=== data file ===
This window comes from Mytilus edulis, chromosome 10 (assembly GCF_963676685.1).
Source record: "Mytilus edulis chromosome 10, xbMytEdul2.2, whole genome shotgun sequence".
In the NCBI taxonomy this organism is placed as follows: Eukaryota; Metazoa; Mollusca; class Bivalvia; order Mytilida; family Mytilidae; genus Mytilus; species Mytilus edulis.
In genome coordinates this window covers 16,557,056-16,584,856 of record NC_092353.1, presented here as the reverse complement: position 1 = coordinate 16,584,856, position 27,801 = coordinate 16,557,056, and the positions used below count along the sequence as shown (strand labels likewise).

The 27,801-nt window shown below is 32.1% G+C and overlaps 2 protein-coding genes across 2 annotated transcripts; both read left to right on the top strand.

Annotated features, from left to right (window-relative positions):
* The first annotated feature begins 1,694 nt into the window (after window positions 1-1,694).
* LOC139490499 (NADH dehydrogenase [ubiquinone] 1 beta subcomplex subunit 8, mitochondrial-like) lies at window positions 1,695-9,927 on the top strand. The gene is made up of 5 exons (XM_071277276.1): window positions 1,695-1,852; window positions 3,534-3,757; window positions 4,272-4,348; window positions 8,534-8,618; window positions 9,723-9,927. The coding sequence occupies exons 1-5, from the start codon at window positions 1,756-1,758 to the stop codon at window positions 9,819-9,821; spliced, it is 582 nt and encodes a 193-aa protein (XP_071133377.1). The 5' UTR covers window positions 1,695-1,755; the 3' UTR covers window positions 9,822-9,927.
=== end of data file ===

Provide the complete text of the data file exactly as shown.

This window comes from Mytilus edulis, chromosome 10 (assembly GCF_963676685.1).
Source record: "Mytilus edulis chromosome 10, xbMytEdul2.2, whole genome shotgun sequence".
In the NCBI taxonomy this organism is placed as follows: Eukaryota; Metazoa; Mollusca; class Bivalvia; order Mytilida; family Mytilidae; genus Mytilus; species Mytilus edulis.
In genome coordinates this window covers 16,557,056-16,584,856 of record NC_092353.1, presented here as the reverse complement: position 1 = coordinate 16,584,856, position 27,801 = coordinate 16,557,056, and the positions used below count along the sequence as shown (strand labels likewise).

The 27,801-nt window shown below is 32.1% G+C and overlaps 2 protein-coding genes across 2 annotated transcripts; both read left to right on the top strand.

Annotated features, from left to right (window-relative positions):
* The first annotated feature begins 1,694 nt into the window (after window positions 1-1,694).
* LOC139490499 (NADH dehydrogenase [ubiquinone] 1 beta subcomplex subunit 8, mitochondrial-like) lies at window positions 1,695-9,927 on the top strand. The gene is made up of 5 exons (XM_071277276.1): window positions 1,695-1,852; window positions 3,534-3,757; window positions 4,272-4,348; window positions 8,534-8,618; window positions 9,723-9,927. The coding sequence occupies exons 1-5, from the start codon at window positions 1,756-1,758 to the stop codon at window positions 9,819-9,821; spliced, it is 582 nt and encodes a 193-aa protein (XP_071133377.1). The 5' UTR covers window positions 1,695-1,755; the 3' UTR covers window positions 9,822-9,927.